When doing the initial planning for The Lovecraft Anthology, Lockwood tells Newsarama that he was unsure if it would warrant additional volumes so he went for the most well known Lovecraft stories straight away. Working with a set page count, he found a mix that revolved around the theme of invasion. As the editor puts it, “invasion: whether global, physical or mental.”

When it came time to revisit the actual source material – in this case, Lovecraft’s stories – the writers and artists took it as a challenge and as a gift. Lovecraft is known to be pretty imaginative in his prose writing describing scenes and monsters as well as his period dialogue, so it wasn’t just a simple adaptation.


“Much of Lovecraft’s description is fairly loose and speaks to tone and atmosphere rather than detail, so as an artist you have a bit of room for maneuver,” explains D’Israeli. “Ffor example, I put my stamp on my version of the Cthulhu monster by giving it multiple eyes - Lovecraft’s description is loose enough that I felt I could get away with that. I took the line that the statue of the beast (which is described in detail and definitely only has two eyes) was the stylized product of mere human craftsmen who couldn’t capture the full horror of the “real” thing!”

For his part in adapting “The Call Of Cthulhu,” there were several specific moments that proved challenging for D’Israeli, with the artist finding solutions in surprising places.

“The biggest problem (since it’s described in the text) is the moment when a seaman is “swallowed up by an angle of masonry which… was acute, but behaved as if it were obtuse.”” The artist says. “I spent days going over various optical illusions trying to find a way to integrate them with the storytelling, and in the end settled for a perspective trick used in M. C. Escher’s Waterfall (in which the water that feeds a water-mill flows up a zigzag aqueduct from the pool at the foot of the same mill). If you look carefully at my drawing, you’ll see I worked the phrase “After M.C. Escher” into the alien decoration on the walls of the aqueduct.”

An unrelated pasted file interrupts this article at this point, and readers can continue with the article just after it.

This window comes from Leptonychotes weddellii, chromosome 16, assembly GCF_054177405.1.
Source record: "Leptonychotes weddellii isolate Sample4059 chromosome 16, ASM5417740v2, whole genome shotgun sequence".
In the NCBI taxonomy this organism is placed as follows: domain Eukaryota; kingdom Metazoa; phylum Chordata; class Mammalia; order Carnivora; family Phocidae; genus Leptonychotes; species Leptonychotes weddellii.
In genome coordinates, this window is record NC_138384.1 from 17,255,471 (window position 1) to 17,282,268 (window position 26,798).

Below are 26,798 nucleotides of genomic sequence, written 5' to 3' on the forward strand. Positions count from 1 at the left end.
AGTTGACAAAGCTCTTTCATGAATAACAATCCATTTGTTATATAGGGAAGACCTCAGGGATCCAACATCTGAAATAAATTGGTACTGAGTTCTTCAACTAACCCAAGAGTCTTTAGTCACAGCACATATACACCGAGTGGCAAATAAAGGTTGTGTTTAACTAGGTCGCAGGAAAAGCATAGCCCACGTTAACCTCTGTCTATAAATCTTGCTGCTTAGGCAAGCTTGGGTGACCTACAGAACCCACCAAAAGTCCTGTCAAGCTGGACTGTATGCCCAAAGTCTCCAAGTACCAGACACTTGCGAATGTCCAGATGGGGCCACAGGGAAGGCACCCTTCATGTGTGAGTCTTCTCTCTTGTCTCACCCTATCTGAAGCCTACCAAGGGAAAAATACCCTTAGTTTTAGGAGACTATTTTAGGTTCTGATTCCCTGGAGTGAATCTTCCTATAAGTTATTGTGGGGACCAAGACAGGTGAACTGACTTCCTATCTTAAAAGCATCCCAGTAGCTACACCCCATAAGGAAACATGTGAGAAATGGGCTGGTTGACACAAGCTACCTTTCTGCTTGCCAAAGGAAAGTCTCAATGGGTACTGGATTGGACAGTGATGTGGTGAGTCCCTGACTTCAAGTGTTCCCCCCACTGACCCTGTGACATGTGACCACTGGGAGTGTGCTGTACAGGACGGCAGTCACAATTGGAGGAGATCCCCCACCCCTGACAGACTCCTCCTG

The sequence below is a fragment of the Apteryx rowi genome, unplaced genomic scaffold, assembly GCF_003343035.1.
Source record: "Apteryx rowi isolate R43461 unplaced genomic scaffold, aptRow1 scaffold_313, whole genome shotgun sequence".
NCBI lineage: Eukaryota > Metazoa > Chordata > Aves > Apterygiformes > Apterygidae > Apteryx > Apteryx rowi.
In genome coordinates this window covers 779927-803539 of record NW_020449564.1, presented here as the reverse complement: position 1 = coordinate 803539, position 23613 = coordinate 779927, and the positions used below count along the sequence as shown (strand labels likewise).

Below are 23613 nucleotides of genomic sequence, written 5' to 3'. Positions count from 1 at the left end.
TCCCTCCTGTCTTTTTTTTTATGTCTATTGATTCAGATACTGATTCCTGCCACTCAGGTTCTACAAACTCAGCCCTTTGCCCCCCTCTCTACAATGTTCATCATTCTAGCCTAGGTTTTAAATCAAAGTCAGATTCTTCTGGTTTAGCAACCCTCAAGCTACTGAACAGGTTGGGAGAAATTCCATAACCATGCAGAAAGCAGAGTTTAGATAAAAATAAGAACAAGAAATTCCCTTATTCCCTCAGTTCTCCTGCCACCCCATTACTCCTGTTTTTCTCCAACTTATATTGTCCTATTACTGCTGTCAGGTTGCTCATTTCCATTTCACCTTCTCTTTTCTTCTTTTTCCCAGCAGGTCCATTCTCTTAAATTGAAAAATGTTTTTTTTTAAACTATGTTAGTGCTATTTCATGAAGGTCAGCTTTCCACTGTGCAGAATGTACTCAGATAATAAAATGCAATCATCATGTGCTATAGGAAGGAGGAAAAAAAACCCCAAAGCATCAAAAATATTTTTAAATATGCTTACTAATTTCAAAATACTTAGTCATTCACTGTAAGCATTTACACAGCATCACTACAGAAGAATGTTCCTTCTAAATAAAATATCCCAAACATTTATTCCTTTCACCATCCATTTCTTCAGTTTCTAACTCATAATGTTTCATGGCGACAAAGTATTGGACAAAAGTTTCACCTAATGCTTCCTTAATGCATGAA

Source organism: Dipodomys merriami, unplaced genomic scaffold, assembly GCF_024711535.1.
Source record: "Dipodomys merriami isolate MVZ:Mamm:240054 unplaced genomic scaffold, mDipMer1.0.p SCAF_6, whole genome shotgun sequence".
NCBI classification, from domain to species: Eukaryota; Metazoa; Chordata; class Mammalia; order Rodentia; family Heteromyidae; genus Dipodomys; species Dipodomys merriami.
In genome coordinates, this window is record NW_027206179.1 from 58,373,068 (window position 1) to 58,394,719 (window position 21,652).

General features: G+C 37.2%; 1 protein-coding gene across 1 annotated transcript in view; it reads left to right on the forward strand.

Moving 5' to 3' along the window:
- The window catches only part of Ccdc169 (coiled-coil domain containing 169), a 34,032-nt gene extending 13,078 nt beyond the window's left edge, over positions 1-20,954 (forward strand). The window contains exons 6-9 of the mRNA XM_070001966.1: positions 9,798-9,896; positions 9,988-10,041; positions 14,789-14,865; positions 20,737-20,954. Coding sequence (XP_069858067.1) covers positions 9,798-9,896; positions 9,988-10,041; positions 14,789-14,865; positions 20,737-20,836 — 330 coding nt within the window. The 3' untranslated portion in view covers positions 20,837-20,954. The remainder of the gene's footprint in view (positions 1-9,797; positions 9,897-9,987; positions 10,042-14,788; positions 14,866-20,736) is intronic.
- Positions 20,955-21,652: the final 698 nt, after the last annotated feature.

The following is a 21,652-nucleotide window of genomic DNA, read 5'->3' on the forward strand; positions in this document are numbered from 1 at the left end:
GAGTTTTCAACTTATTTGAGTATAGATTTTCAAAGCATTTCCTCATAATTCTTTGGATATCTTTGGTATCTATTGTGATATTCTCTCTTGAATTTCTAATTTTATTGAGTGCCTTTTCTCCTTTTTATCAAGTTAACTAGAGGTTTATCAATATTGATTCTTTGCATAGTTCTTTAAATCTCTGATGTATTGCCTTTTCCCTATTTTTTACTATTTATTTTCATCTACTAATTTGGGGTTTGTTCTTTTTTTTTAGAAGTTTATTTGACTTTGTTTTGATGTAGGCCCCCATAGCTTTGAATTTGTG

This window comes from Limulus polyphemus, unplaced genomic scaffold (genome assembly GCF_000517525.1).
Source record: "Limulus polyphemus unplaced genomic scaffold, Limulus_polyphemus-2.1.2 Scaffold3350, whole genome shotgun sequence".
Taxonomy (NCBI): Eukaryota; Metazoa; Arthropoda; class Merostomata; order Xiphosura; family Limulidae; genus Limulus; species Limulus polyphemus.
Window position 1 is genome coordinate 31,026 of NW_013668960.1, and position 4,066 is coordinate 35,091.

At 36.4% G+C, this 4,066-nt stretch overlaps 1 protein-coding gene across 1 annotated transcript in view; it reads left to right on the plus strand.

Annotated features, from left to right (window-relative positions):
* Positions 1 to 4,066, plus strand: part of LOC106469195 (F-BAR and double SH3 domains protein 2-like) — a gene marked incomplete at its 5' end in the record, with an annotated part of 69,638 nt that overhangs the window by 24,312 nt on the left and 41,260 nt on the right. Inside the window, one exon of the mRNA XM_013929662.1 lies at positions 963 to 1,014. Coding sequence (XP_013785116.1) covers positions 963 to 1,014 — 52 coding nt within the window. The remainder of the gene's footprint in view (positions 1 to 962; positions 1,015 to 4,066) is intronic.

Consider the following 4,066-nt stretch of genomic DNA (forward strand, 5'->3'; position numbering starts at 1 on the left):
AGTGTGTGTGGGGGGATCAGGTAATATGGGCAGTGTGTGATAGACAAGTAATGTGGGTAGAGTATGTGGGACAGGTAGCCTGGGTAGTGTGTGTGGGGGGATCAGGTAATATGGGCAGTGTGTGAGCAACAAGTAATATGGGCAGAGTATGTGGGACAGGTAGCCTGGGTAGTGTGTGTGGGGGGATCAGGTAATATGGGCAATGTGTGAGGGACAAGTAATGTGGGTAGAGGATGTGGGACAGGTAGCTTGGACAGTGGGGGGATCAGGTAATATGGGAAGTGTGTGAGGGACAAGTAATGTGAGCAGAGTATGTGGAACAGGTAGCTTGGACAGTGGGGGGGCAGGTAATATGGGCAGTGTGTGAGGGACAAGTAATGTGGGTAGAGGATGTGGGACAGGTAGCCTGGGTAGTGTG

As Lockwood sees it, one of the biggest challenges was the dialogue – or lack thereof – in Lovecraft’s stories. As both editor and writer of this, he had to find an approach for both himself and to guide the creators he was shepherding for the book. What he came up with is in many ways symbolic of the adaptation process as a whole.

“Well, one of the major problems these stories pose for comic adapters is that there’s hardly any dialogue in them,” Lockwood reveals. ”Lovecraft’s protagonists tend to operate alone for the most part, sifting through newspapers or family histories. So you end up with a lot of narration, which isn’t necessarily a bad thing in itself, but I know this was something all of the adapters were aware of. I think the main difficulty is retaining the atmosphere and core story while trimming down some of the detail.

“If you try to be too faithful,” the writer/editor explains,” you’d end up producing illustrated editions of the original texts. It’s inevitable that some detail and backstory will be lost in translation, but I think that’s the nature of adaptation. I hope that we’ve struck the right balance here.”

The Lovecraft Anthology Vol 1 is available now, with Vol 2 coming in October 2012.